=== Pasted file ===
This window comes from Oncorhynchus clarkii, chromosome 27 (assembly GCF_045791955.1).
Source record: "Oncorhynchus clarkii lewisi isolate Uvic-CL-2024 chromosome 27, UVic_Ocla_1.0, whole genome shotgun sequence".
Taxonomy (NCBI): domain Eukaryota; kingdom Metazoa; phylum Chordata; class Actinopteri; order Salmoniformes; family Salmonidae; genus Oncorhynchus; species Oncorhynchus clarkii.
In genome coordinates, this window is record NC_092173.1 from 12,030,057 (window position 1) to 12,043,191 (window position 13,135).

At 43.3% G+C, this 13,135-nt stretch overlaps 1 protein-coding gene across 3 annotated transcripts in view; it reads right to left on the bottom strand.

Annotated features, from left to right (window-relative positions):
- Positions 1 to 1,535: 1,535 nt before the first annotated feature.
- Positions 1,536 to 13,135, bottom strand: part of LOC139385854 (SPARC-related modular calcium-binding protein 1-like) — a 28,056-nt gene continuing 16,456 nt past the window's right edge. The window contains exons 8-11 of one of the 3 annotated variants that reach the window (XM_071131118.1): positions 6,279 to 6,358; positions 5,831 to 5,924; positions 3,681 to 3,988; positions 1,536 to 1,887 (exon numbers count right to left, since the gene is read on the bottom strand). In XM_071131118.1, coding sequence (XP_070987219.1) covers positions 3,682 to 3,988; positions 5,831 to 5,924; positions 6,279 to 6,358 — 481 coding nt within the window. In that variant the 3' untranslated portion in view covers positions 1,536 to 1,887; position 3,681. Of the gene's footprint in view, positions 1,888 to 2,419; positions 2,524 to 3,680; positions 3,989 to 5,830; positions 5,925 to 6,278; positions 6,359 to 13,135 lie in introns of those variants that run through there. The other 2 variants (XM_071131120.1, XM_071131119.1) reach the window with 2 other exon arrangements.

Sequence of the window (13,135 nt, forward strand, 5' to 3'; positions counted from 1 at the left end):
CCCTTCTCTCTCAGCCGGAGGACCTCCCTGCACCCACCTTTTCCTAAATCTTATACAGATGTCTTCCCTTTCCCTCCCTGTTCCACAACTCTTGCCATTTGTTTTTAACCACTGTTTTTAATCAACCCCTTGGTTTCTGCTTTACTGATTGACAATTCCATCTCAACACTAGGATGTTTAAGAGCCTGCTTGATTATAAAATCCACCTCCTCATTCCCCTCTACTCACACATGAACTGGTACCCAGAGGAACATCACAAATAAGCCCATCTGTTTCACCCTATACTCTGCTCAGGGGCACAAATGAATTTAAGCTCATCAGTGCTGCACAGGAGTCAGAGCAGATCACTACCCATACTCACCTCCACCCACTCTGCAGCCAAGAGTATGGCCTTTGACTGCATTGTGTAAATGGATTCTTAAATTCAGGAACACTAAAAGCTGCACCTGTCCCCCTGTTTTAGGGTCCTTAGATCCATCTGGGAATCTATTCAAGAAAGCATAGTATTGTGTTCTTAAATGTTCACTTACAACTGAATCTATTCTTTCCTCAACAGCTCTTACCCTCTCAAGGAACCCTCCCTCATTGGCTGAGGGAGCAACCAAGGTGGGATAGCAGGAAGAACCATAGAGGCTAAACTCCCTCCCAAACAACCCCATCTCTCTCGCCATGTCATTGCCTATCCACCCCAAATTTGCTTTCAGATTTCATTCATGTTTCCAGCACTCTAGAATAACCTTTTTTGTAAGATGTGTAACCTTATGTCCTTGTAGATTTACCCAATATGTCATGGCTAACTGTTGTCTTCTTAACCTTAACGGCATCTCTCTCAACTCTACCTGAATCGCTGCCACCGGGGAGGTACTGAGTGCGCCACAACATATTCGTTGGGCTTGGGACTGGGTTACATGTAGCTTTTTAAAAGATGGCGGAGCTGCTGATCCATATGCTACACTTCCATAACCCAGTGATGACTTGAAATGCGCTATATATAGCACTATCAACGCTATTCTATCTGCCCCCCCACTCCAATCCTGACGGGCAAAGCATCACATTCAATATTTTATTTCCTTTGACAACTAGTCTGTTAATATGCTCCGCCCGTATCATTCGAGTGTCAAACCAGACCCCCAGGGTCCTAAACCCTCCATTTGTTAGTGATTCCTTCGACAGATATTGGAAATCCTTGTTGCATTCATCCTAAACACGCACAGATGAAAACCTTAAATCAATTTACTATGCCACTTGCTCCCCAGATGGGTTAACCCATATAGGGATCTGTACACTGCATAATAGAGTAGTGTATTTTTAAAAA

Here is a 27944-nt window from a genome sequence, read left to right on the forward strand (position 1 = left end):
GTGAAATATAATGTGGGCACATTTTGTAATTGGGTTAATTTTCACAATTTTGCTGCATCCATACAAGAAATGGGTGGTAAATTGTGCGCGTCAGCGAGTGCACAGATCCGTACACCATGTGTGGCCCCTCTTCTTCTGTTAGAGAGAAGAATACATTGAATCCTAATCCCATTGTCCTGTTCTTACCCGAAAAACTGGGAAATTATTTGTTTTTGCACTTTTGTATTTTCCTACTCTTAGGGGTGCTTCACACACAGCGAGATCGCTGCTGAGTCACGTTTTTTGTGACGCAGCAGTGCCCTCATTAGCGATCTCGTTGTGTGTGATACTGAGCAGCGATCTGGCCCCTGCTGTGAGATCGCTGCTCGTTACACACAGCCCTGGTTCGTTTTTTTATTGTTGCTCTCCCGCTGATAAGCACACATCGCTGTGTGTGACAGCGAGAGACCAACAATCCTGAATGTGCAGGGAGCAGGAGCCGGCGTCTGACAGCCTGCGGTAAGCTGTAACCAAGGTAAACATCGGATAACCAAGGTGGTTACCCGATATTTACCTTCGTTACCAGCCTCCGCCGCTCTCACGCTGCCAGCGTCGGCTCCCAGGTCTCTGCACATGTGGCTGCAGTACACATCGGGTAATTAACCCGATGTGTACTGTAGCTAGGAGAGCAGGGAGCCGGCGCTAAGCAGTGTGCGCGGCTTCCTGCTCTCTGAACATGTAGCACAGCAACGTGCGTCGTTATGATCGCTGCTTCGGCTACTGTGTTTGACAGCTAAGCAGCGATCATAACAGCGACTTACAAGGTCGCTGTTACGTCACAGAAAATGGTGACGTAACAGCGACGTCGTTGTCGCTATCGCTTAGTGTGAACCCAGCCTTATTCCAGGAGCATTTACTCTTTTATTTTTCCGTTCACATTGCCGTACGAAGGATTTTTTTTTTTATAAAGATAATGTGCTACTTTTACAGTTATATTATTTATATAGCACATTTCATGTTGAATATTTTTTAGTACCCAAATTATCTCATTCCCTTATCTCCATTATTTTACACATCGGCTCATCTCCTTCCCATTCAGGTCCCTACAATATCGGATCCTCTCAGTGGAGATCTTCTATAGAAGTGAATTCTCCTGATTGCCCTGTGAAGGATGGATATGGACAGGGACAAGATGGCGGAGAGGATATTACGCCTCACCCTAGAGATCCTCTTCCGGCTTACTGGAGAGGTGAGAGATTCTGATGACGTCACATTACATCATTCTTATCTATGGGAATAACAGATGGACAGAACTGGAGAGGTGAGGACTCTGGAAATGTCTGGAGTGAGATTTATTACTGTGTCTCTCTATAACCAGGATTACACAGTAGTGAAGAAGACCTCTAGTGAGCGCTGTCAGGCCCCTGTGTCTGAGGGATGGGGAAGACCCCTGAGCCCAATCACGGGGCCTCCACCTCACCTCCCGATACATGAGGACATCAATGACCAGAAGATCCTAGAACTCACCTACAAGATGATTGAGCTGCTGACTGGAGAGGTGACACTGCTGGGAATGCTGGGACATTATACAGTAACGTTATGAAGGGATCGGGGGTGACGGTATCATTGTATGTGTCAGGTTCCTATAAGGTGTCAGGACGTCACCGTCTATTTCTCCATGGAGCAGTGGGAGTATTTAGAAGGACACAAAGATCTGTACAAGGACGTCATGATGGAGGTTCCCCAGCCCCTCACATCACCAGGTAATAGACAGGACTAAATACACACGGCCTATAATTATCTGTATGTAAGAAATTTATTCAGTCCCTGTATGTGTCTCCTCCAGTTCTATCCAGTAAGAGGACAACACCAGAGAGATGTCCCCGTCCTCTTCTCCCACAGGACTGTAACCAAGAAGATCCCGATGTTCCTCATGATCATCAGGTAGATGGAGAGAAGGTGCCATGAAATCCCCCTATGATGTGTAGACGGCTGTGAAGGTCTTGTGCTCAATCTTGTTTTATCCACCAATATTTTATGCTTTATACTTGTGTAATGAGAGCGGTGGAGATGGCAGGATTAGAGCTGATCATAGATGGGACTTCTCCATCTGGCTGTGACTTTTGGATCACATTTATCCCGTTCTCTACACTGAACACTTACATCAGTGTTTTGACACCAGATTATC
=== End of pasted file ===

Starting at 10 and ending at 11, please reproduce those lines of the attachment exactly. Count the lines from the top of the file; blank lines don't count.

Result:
CCCTTCTCTCTCAGCCGGAGGACCTCCCTGCACCCACCTTTTCCTAAATCTTATACAGATGTCTTCCCTTTCCCTCCCTGTTCCACAACTCTTGCCATTTGTTTTTAACCACTGTTTTTAATCAACCCCTTGGTTTCTGCTTTACTGATTGACAATTCCATCTCAACACTAGGATGTTTAAGAGCCTGCTTGATTATAAAATCCACCTCCTCATTCCCCTCTACTCACACATGAACTGGTACCCAGAGGAACATCACAAATAAGCCCATCTGTTTCACCCTATACTCTGCTCAGGGGCACAAATGAATTTAAGCTCATCAGTGCTGCACAGGAGTCAGAGCAGATCACTACCCATACTCACCTCCACCCACTCTGCAGCCAAGAGTATGGCCTTTGACTGCATTGTGTAAATGGATTCTTAAATTCAGGAACACTAAAAGCTGCACCTGTCCCCCTGTTTTAGGGTCCTTAGATCCATCTGGGAATCTATTCAAGAAAGCATAGTATTGTGTTCTTAAATGTTCACTTACAACTGAATCTATTCTTTCCTCAACAGCTCTTACCCTCTCAAGGAACCCTCCCTCATTGGCTGAGGGAGCAACCAAGGTGGGATAGCAGGAAGAACCATAGAGGCTAAACTCCCTCCCAAACAACCCCATCTCTCTCGCCATGTCATTGCCTATCCACCCCAAATTTGCTTTCAGATTTCATTCATGTTTCCAGCACTCTAGAATAACCTTTTTTGTAAGATGTGTAACCTTATGTCCTTGTAGATTTACCCAATATGTCATGGCTAACTGTTGTCTTCTTAACCTTAACGGCATCTCTCTCAACTCTACCTGAATCGCTGCCACCGGGGAGGTACTGAGTGCGCCACAACATATTCGTTGGGCTTGGGACTGGGTTACATGTAGCTTTTTAAAAGATGGCGGAGCTGCTGATCCATATGCTACACTTCCATAACCCAGTGATGACTTGAAATGCGCTATATATAGCACTATCAACGCTATTCTATCTGCCCCCCCACTCCAATCCTGACGGGCAAAGCATCACATTCAATATTTTATTTCCTTTGACAACTAGTCTGTTAATATGCTCCGCCCGTATCATTCGAGTGTCAAACCAGACCCCCAGGGTCCTAAACCCTCCATTTGTTAGTGATTCCTTCGACAGATATTGGAAATCCTTGTTGCATTCATCCTAAACACGCACAGATGAAAACCTTAAATCAATTTACTATGCCACTTGCTCCCCAGATGGGTTAACCCATATAGGGATCTGTACACTGCATAATAGAGTAGTGTATTTTTAAAAA

Here is a 27944-nt window from a genome sequence, read left to right on the forward strand (position 1 = left end):